Originating from what was once the Persian Empire, Parsis are the followers of Prophet Zarathushtra, born in Airyana Vaeja in the foothills of the mountains in Central Asia.
Revealed over 3,500 years ago, Zoroastrianism was one of the first monotheistic religions known to mankind. In spite of it being so old, it is a living religion for just under 200,000 Parsis (Indo-Iranian) who have now settled and practice their faith around the world.
The term Parsi, meaning from Pars (Iran) refers to those Zoroastrians who fled Persia and migrated to India between the 8th and 10th century. They landed on the shores of Sanjan, Gujarat where they were accepted on the strict condition of no conversion, and hence began a new chapter for themselves.
Parsi cooking was to be shaped by history. Culled from two ancient cultures - Persia, from which we hail, and India, where we later settled - Parsi foods have a distinct and unique flavour. Recipes with dry fruits and nuts giving Shirini (sweet) flavours come from Persia, while those made with ginger, garlic, chillies and spices are Indian influenced.
Centuries-old ingredients like saffron, jaggery, cider vinegar, ginger, clove, cinnamon and turmeric, all part-and-parcel of Parsi cooking, have been revealed for their signifcant health benefits. There is much excitement to revive this ancient and unique Manna and carrying forward traditions in the years to come!
Meat and eggs are two favourites of Parsi food; and garlic, ginger, onion, and tomato make up the base of most recipes. While a range of spices, including, cinnamon, turmeric, cumin, and chillies create the flavour, adding jaggery and vinegar gives a finishing touch. Tikhu-Khatu-Mithu (Spicy-Sour-Sweet) is considered the Holy Trinity of Parsi cooking, and perfecting its balance is the key between mediocrity and perfection in any Parsi dish.
A few of the quintessential names associated with the Parsi cookery repertoire are: Dhansak - a much-loved lentil and meat dish, “the king” of all foods Parsi. Add the Akuri and “Parsi omelette” to the various assorted “Per edu” (as in topped with an egg) dishes; this could be any vegetable like okra, potatoes, coriander, tomatoes, spinach etc.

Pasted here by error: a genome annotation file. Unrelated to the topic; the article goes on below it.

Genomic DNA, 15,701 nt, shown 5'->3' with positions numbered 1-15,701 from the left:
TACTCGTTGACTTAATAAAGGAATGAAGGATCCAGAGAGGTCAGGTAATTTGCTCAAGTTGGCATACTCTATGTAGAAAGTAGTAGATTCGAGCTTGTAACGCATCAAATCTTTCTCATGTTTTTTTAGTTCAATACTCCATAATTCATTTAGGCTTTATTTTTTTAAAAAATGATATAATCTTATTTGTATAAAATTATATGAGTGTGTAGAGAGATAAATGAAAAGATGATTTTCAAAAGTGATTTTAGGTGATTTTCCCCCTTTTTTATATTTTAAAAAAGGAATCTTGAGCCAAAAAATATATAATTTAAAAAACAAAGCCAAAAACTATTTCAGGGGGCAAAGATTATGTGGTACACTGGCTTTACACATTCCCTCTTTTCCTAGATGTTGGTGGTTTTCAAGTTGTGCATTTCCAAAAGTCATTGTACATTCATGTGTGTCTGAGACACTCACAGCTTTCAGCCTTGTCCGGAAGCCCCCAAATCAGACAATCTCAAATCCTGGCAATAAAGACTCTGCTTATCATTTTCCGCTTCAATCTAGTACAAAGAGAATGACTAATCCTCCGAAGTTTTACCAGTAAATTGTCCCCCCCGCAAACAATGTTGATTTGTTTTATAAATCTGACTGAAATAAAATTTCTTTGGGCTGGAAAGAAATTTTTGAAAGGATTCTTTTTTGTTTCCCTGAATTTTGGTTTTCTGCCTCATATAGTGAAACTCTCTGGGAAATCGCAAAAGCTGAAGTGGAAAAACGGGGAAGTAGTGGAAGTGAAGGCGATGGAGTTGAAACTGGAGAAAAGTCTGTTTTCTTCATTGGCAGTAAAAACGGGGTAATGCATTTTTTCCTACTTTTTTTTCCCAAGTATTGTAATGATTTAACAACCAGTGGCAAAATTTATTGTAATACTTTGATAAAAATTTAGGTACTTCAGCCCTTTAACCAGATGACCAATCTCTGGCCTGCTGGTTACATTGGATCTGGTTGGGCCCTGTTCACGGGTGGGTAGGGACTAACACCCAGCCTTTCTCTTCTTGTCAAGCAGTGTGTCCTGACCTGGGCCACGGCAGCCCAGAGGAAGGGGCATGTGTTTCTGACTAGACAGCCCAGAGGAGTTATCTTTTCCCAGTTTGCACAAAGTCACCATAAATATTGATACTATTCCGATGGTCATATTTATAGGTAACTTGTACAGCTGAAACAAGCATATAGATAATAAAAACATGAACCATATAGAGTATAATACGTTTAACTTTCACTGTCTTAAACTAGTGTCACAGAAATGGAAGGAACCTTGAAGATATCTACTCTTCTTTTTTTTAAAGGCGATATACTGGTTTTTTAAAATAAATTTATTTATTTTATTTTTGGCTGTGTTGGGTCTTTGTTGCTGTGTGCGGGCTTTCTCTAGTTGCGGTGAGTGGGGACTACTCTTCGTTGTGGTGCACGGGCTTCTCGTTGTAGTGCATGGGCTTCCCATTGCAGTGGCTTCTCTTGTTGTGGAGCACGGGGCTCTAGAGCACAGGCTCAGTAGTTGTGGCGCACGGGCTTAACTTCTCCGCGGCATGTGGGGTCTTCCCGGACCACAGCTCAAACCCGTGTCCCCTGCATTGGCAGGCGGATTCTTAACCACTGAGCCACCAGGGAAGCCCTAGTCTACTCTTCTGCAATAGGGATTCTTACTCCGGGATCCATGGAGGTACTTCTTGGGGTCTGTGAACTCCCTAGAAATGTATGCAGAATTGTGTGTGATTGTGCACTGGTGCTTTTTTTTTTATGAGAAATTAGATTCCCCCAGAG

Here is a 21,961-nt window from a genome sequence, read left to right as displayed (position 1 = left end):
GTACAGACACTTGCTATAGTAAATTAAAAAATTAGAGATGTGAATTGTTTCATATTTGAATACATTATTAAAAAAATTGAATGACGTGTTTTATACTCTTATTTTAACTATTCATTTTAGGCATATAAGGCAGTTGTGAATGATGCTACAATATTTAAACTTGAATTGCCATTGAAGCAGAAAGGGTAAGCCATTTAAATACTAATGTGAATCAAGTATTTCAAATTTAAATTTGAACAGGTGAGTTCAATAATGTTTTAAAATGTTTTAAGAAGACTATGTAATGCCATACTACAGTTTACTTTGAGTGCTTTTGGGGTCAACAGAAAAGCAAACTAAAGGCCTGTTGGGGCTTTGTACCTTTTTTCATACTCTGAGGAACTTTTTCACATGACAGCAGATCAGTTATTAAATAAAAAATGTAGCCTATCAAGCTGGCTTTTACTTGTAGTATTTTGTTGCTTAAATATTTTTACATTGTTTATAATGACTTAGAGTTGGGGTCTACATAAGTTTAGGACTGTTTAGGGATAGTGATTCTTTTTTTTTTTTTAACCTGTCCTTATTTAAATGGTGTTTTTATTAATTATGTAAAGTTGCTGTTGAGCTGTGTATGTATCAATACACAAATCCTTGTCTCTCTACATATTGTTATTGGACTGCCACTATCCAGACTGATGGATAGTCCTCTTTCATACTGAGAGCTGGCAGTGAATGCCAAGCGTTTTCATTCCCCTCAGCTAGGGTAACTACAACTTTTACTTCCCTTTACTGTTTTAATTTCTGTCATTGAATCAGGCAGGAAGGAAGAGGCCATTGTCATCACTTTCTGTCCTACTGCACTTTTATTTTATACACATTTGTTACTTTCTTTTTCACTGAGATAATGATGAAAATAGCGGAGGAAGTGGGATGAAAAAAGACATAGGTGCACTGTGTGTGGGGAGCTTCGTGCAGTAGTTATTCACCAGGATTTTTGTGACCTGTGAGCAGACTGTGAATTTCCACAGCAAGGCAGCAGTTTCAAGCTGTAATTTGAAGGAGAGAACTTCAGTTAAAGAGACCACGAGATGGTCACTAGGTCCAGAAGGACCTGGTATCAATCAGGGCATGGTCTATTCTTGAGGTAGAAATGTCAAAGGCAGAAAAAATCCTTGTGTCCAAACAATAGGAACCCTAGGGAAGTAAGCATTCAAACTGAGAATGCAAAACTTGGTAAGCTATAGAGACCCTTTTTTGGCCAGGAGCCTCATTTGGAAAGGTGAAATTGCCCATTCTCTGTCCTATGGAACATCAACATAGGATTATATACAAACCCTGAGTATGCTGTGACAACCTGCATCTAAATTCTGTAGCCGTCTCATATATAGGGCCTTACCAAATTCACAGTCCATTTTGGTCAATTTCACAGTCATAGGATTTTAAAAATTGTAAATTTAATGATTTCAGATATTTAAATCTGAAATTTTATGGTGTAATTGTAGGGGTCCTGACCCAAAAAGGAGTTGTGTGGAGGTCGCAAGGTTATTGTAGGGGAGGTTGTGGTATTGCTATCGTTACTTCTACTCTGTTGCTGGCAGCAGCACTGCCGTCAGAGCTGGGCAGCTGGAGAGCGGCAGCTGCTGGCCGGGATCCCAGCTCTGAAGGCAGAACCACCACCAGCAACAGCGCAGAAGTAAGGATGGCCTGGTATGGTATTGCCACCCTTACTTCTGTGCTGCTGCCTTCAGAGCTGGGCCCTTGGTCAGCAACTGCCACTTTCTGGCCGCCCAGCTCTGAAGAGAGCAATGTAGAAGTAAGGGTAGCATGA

And of course a true Parsi never forgets about his dessert trolley. A dessert is a definite ‘must’ for Parsis. The delicious array of Parsi desserts, many of which are prepared with almonds and other nuts, are often enhanced with rosewater, cardamom, nutmeg, and sometimes a hint of vanilla.
The grandeur of the Lagan nu Custard (a custard pudding included in a wedding feast), the duo of Sev and Mithu Dahi (sweet vermicelli and home-made yogurt), and Malido (a rich semolina-based dessert originally made by priests’ wives) are all irreplaceable old-time favorites. The various taffy-like sweets called “Pak” prepared by our grandmothers have taken on a sudden interest and are being revived with gusto. These include the Khopra pak (coconut), Badam pak (almond) and Eda pak (egg). Vesanu, with seeds, nuts, ginger, and other spices, is often given to lactating mothers to renew their strength and energy after having given birth.
Mango ice-cream and Kulfi ice-cream (made with rich evaporated milk) are an adopted part of the cuisine. Amusingly, the French caramel custard has long been considered a part of Parsi food. I grew up in a family where we had caramel custard prepared every day until my father passed away. His seven brothers and sisters not only knew how to prepare it, but each insisted that he or she made the perfect one!
Teatime treats to dunk into a strong cup of tea are also essential. Included in this cookbook are Batasa, a savoury butter biscuit; Nankhatai, a sweet baked semolina biscuit; Kumas, a traditional saffron and yoghurt cake topped with almonds and pistachios; and, Chaapat, a coconut milk pancake with all the traditional Parsi flavours.
Other delicious sweet-snacks include Daar ni Pori, a sweet lentil-filled piecrust; Khajoor ni Ghari, dates and almonds in a semolina crust; Khaman na Ladoo, sweet coconut balls; and Bhakra, a deep-fried semolina and saffron treat.
Pickles and achars are the sidekick to most Parsi meals. Gharab nu Achar, fish roe cooked in spices; Gajar Mewa nu Achar, carrot and dried fruit; and Buffena, whole ripe mangoes stewed and cooked in spices are just a few of my favourites.
Emphasis on seasonal foods for health and healing is an essential part of this ancient cuisine. It is commonplace for Parsi families to have home remedies, like turmeric with honey for infections, or preparing tea with fresh ginger, cinnamon and whole spices for a bad cold.
Recipes are not to be used as perfect, exact tools, but rather as guidelines resting in our kitchens to be balanced and steered toward our taste buds. The spice, the salt, the sweet and the sour in our dishes can be fine-tuned and perfectly set-up for our family and friends only through our personal kitchens. The love and affection with which a dish is made makes it even more perfect.